Meanwhile state sector wages (already about 50% higher than the private sector when pensions are included) are running away yet again from the stagnant private sector ones).

    The economy clearly needs and needed huge austerity in the state sector and stimulus in the private sector. Osborne has done the complete opposite with his hundred of complex tax increases, over regulations and his blatant IHT ratting. That is the reason his deficit is still so huge and the reason debt is still increasing so rapidly.

    1. fedupsouthener
      November 26, 2014

      Yes, if Cameron had the guts to do something positive about all these ridiculous money grabbing policies he might get more votes. I am verging towards UKIP who have a better understanding of the whole debacle. Many of my friends feel the same too. I have been a staunch Tory voter from day one but I am totally disillusioned with the Tory party now. There is no protection for our beautiful countryside and lives have been totally and utterly wrecked because of poor siting of wind farms. All this when we know they don’t do what they are supposed to do. No reduction in CO2 emissions, no cheap energy, in fact no energy at all if the weather conditions are not quite right. Madness and I don’t feel like voting for madness at all.

  7. Richard1
    November 26, 2014

    Shale gas is currently prevented by regulatory stealth. A limit on the strength of tremors has been set at roughly the same level as a passing bus. This is because regulators, especially at the EU level, are for some reason beholden to the green blob (as we saw with the excellent scientist who was fired for supporting GM foods).

    There was an interesting exchange on Radio 4 (worth looking up) a couple of weeks back between an engineering professor and Greenpeace. The professor completely debunked Greenpeace’s scaremongering and pointed out that, absent some dramatic new discovery, fossil fuels are the only conceivable method of providing the energy we need. Greenpeace fell back on their only real argument: that we simply shouldn’t be using fossil fuels at all. Either we need to shut down industry and agree to freeze in winter as people did 200 years ago or we need to be more robust in rejecting the green blob’s nonsense, and stop allowing the UK and Europe to be held back by unscientific superstitious regulatory blocks to developing shale fuel.

    1. Mark
      November 27, 2014

      Yesterday there was a debate on fracking in Westminster Hall. Graham Stringer MP, speaking after Green Caroline Lucas said:

      The hon. Lady uses as a basis for opposing fracking the fact that we will not meet our emissions targets. So what? We are hitting our emissions targets—[Interruption.] Well, I will explain it to the hon. Lady, because she is in a fantasy world. In hitting our emissions targets, we are responsible for more carbon dioxide going into the atmosphere than we were before, because of embedded carbon coming in through industrial manufactured goods from China and elsewhere. The hon. Lady’s policy does not help the climate or reduce carbon dioxide. Her policy is about deindustrialisation, which is responsible for increasing the costs of industrial goods in this country by 9%, putting people out of work, and for increasing the cost of domestic energy, depending on how it is counted—by and large, it is not counted properly—by between £50 and £120 a year. The hon. Lady is concerned about carbon dioxide entering the atmosphere, but that is increasing because we are effectively subsidising imports from China and India.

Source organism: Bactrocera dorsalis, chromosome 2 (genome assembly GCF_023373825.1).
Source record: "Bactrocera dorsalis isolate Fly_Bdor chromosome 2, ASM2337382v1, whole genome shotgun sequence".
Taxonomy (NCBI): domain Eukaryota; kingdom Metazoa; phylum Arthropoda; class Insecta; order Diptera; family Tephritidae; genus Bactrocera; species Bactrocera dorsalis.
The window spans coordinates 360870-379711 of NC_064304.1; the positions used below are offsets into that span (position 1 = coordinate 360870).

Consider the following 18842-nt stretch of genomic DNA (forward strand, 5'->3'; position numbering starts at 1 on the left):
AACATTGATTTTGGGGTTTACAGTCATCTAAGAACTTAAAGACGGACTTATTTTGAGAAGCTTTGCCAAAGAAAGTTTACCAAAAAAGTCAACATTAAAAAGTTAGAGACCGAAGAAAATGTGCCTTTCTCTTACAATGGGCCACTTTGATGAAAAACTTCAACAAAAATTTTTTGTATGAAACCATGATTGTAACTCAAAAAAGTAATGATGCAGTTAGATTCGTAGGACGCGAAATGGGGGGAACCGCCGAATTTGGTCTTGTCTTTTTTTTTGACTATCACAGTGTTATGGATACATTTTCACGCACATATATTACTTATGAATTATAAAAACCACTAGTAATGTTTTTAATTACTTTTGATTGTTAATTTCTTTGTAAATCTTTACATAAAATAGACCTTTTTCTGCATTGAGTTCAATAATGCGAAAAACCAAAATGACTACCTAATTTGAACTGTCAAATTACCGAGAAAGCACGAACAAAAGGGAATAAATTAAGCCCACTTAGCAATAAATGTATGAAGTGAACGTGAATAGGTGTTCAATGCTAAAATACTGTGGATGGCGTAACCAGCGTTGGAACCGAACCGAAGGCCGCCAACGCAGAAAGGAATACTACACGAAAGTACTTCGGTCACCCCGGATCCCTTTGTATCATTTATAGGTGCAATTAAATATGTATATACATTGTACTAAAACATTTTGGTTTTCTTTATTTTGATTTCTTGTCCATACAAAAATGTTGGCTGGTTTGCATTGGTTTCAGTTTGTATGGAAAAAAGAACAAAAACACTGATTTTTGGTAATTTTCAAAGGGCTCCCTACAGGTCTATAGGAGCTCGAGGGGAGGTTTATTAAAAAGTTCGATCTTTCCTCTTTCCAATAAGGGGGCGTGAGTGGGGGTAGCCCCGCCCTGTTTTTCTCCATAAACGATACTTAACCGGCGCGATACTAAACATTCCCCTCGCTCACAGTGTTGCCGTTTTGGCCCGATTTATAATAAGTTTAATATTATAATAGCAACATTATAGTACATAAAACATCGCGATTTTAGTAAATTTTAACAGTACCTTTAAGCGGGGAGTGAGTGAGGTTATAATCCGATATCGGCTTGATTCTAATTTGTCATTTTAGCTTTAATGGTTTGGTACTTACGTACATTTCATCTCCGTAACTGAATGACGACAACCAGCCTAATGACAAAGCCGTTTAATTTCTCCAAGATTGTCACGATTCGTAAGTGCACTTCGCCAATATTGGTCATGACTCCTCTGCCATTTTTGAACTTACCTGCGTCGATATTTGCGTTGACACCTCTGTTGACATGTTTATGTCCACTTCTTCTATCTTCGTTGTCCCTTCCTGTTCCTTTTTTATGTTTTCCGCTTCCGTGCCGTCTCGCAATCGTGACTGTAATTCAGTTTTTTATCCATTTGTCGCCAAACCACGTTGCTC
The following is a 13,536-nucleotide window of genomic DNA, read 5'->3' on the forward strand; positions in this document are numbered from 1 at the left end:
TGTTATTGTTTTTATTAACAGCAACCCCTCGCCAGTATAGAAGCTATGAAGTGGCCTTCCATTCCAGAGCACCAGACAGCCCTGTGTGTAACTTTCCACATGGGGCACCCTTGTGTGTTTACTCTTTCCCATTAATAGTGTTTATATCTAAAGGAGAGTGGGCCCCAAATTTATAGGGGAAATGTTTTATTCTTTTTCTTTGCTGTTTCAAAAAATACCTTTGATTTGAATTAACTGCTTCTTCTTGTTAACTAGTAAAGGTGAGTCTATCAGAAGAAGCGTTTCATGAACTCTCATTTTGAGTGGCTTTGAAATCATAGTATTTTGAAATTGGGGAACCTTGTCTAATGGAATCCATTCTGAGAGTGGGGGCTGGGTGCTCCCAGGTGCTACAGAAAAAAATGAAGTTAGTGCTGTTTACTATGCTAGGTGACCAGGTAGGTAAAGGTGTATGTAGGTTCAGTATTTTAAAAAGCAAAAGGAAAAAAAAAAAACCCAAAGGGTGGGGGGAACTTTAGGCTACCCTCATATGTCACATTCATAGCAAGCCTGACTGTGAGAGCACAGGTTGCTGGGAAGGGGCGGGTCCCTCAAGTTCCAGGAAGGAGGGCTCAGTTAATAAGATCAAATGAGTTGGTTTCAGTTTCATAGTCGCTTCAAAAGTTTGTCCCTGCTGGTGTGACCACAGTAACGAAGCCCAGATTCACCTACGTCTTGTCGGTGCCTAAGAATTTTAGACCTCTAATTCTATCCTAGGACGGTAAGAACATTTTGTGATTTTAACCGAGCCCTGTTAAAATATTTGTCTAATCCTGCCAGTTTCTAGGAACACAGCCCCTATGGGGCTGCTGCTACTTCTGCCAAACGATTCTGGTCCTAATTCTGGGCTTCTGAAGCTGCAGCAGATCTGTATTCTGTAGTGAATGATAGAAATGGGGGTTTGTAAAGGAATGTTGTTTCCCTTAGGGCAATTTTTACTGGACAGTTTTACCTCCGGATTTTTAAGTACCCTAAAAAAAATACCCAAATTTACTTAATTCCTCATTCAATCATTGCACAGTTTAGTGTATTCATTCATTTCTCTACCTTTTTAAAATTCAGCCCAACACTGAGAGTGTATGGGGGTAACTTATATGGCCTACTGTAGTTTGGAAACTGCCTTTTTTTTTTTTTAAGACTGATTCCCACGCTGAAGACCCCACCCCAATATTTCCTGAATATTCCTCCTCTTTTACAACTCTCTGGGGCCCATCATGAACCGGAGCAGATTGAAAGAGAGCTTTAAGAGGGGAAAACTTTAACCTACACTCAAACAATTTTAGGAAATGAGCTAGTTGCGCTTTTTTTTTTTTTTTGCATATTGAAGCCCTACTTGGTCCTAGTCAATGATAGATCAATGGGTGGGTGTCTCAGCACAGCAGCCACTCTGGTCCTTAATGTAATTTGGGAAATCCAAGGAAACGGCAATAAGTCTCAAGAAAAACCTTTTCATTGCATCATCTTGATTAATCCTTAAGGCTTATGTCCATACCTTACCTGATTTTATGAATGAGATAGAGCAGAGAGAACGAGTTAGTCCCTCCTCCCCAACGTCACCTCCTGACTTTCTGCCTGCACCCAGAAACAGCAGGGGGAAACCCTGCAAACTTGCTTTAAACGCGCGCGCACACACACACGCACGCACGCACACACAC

1. Richard1
        November 27, 2014

        Graham Stringer MP must be a man of great character and principle to hold and express such views whilst on the political left, where ‘climate change’ has become a convenient proxy war on capitalism and the free market.

        1. Tony Wakeling
          November 27, 2014

          Graham Stringer would seem to be almost alone in HoC in that he is scientifically literate.

  8. Alan
    November 26, 2014

    I think Mr Redwood is excessively critical of the government’s policy on renewable energy sources. I’m not sure there is much opportunity for additional hydro power in the UK, except for small scale local plants which would make little difference on the national scale. There is a good deal of research into tidal power which will probably start producing viable systems in a few years, but this is a technology with a lot of practical difficulties and it is taking time to get it working reliably. But it will work in the near future. Wave power seems to be proving even more difficult to get working reliably.

    Windpower has the advantage that the technology is reasonably well understood and can be got working now. I think it is an important part of the policy of decreasing carbon dioxide emissions. We can’t expect it to be as cheap as technologies that ignore the amount of carbon dioxide they release into the atmosphere.

    We ought to be able to extract shale gas in the near future, and use gas fired stations, which are easy to stop and start, as a backup for windpower. They do produce carbon dioxide but not as much as coal and oil, and they are more easy to run intermittently only when needed.

    And there is always the hope that Lockheed Martin will get their new idea for a fusion reactor working for civil power within 10 years. If not it is reasonable to expect that the more traditional approaches will eventually work.